Woolwich murder: 200 Islamophobic incidents since Lee Rigby's killing
Sharp rise in reported cases, including attacks on 10 mosques, raises fears of sustained targeting of Muslim communities
28 May, 2013
Fears that Muslim communities across the country are facing a sustained wave of attacks and intimidation have intensified after it emerged that almost 200 Islamophobic incidents had been reported since the murder of British soldier Drummer Lee Rigby in Woolwich, south-east London, last week.
That number includes attacks on 10 mosques and follows a weekend of protests by far-right groups, the largest of which saw hundreds of English Defence League supporters stage a protest outside Downing Street that ended with bottles being thrown and 13 arrests. Four men have been charged with offences including possession of a bladed article, possession of class A drugs and public order offences following the EDL protest and a counter demonstration.
The Tell Mama hotline for recording Islamophobic incidents said 193 incidents had been reported by Monday evening, with more expected to come in. Before the death of Rigby, the service recorded an average of three or four incidents a day.
In Grimsby on Tuesday, two men reported to be former soldiers were remanded in custody at the town's magistrates court after a mosque was petrol bombed. Stuart Harness, 33, and Gavin Humphries, 37, were charged with arson with intent to endanger life. No pleas were entered and the pair are due to appear at Grimsby crown court next month.
The Tell Mama co-ordinator, Fiyaz Mughal, from Faith Matters, said he feared there would be an escalation in attacks on Muslim communities. "These things are cumulative and I do not see an end to this cycle of violence," said Mughal. "There is an underlying Islamophobia in our society and the horrendous events in Woolwich have brought this to the fore and inflamed the situation."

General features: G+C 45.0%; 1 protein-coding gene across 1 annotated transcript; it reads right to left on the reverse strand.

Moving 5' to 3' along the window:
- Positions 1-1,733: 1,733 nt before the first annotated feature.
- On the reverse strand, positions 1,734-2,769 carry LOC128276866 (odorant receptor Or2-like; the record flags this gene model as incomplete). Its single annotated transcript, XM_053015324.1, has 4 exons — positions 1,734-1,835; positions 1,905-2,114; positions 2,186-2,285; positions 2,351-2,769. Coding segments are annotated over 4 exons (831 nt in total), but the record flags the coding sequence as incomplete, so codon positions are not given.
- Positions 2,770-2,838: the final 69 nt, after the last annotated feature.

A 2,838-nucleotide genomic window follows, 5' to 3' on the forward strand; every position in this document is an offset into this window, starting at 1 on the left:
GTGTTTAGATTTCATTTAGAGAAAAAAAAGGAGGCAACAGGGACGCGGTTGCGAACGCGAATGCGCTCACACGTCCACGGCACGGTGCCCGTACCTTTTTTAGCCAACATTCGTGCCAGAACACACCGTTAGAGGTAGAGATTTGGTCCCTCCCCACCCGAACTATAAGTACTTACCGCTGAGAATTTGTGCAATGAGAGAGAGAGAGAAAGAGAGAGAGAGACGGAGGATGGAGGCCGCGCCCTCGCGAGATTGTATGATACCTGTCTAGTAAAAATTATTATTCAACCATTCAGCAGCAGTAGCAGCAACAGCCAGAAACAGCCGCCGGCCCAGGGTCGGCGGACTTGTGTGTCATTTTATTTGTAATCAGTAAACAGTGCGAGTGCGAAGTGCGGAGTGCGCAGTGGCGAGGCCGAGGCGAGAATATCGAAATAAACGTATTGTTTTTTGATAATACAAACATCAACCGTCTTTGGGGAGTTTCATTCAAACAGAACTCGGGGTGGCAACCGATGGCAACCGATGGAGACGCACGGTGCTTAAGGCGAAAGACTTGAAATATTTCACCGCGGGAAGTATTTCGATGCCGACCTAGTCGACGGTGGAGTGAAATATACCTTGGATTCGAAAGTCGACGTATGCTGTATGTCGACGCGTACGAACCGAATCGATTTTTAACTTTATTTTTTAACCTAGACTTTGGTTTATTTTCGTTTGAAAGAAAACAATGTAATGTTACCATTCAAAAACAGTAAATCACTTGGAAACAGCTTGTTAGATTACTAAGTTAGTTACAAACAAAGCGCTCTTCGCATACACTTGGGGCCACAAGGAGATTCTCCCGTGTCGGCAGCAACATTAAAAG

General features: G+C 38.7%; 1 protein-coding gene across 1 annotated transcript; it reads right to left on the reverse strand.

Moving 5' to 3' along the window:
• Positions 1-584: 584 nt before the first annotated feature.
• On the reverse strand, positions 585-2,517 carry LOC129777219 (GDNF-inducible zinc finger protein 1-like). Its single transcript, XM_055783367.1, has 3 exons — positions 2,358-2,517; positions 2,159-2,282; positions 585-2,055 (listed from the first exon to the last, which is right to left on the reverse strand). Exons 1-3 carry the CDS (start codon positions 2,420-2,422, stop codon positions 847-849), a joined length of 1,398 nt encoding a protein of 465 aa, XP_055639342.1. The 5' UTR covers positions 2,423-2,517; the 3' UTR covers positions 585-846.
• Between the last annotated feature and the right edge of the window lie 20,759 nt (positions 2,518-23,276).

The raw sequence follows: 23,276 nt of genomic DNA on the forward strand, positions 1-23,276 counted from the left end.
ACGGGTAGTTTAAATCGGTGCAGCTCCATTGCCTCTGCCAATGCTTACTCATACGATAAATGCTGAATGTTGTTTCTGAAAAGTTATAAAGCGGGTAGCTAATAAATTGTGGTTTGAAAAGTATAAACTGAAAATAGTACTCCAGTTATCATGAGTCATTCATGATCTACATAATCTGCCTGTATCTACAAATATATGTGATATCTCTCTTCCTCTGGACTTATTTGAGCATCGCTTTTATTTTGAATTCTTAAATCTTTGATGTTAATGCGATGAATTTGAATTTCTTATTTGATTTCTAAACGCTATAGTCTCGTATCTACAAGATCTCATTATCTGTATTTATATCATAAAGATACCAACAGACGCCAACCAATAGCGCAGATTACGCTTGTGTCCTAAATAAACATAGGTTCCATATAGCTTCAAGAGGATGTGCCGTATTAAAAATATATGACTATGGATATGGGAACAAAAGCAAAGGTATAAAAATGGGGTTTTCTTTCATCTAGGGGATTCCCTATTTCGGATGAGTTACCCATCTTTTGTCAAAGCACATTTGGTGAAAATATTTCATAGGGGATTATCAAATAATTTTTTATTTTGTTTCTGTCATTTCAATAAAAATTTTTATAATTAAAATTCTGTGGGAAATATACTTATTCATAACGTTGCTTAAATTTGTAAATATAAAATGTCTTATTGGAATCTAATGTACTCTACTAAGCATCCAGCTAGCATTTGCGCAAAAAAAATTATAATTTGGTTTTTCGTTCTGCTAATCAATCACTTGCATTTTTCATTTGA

The latest round of Islamophobic attacks came as counter-terrorism police launched an investigation at a prison in east Yorkshire after three Muslim inmates assaulted two prison officers and held one of them hostage.
The police and the Ministry of Justice would not comment on the motive for the attack at Full Sutton prison on Sunday, but a spokeswoman for the north-east counter-terrorism unit said it was leading the investigation "given the potential nature of the incident".
"t will take time to establish the full details," the terrorism unit said. "The motivation behind this incident is for the investigation to establish and is one of a number of lines of inquiry."
Officials said none of the inmates involved were serving time for terrorism-related offences. Michael Spurr, chief executive of the National Offender Management Service, said: "This was a serious incident and my first thought is with the officer who was taken hostage – we will do all we can to help him recover from this experience." Both of the prison officers have been discharged from hospital.
Police were also investigating graffiti daubed on two privately funded war memorials in central London. The word "Islam" was quickly covered up after the graffiti was discovered early on Monday at the RAF Bomber Command memorial in Green Park and the Animals in War memorial in nearby Hyde Park.
Meanwhile, online activists Anonymous announced on Tuesday they were planning to attack the EDL.
The hacking collective that has become known around the world for a series of high-profile hacks and distributed denial-of-service (DDoS) attacks on government, religious and corporate websites, said it was planning to kick off its campaign by publishing details of the far-right group's supporters and donors.
In a statement accompanying the launch of #OpEDL, Anonymous claimed the EDL had attempted to exploit the events in Woolwich to spread division and persecute innocent Muslims.
"[You] have used this as another excuse to further spread your campaign of hate, bigotry, and misinformation. Under the guise of national pride you have instigated crimes against the innocent and incited the subjugation of Muslims," it said.
The statement added: "We will not allow your injustices, your lies, and your stupidity, to further radicalise our youth into fearing and despising their fellow man ... We do not forgive, we do not forget. Expect us !"
A 50-year-old man who was arrested in Welling, south-east London, on Monday on suspicion of conspiracy to murder, in connection with the death of Rigby, has been bailed, the Metropolitan police said night.